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Audi RS Q3 | Driven

The latest 400hp variant of Audi's glorious inline five has migrated to the Q3. It pulls no punches

By Dafydd Wood / Thursday, December 05, 2019

Those who've been paying attention over the last decade may recall that the Q3 was in fact the very first Audi SUV to receive the RS treatment. With its 2.5-litre engine pumping out 310hp and the same again in torque, it set a new benchmark in its fledgling segment, hitting 62mph in just 5.5 seconds and continuing on to a limited 155mph top speed. "Utterly pointless", "brand dilution" and "just what the world does not need" was how the PH forums reacted to it.

Since then, of course, virtually every car manufacturer has launched at least one fast 4x4, often a whole fleet of them. Nevertheless, while that effectively quashes any lingering doubts over the RS Q3's right to exist, it also means that it no longer represents such a unique proposition to buyers. This new one had better be pretty good, then.

On paper it certainly appears to be. The RS Q3 still makes use of a turbocharged 2.5-litre five-pot (which, over time, Audi has liberated an additional 90hp and 44lb ft of torque from) a welcome sight on the spec sheet given the prevalence of boosted 2.0-litre units among its VW Group stablemates. Its 400hp output make this iteration of the inline five the most powerful in Audi history; while features like an aluminium crankcase also make it one of the lightest, its maker claiming to have subtracted as much as 26kg from over the Q3's nose.

When paired with Audi's seven-speed S tronic transmission and quattro all-wheel drive system, it is enough to launch the new model from 0-62mph in just 4.5 seconds and on to a top speed of 174mph, should you pay to have the limiter removed. Figures which place it on a par with Porsche's far pricier Macan Turbo, and ahead of BMW's xDrive-equipped X4 M40i.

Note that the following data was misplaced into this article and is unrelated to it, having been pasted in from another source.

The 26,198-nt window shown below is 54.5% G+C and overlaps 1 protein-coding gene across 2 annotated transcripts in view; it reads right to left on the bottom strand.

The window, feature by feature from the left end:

It's a level of performance which readily translates from the spec sheet to tarmac. As is the case with many RS products these days, power is delivered in an utterly competent if somewhat binary way; inputs to both the pedals and paddles often met with a moment's contemplation, before a gear - or several - is dropped and all manner of hell breaks loose.

On both road and track the RS Q3 feels ballistically quick. Not quite fast enough to justify the optional ceramic brakes, mind you (unless you fancy being the most bizarre participant at a track day) but it qualifies as unrepentantly rapid nonetheless. The sensation of speed is aided by the raucous soundtrack - which doesn't seem to have been too badly affected by the addition of a petrol particulate filter - and the car's highly determined cornering ability.

The adaptive dampers and 10mm-lower-than-standard RS Sport suspension results in an unacceptably compromised ride in the most aggressive setting, but Comfort is sufficient to keep the car plenty hunkered down around bends. Certainly the Mk4 MX-5 which we hunted down on the winding Oxfordshire B-roads looked to be leaning far more heavily through the turns than the RS Q3 before we shot past it on a straight - although there's little doubt as to which driver was having more fun...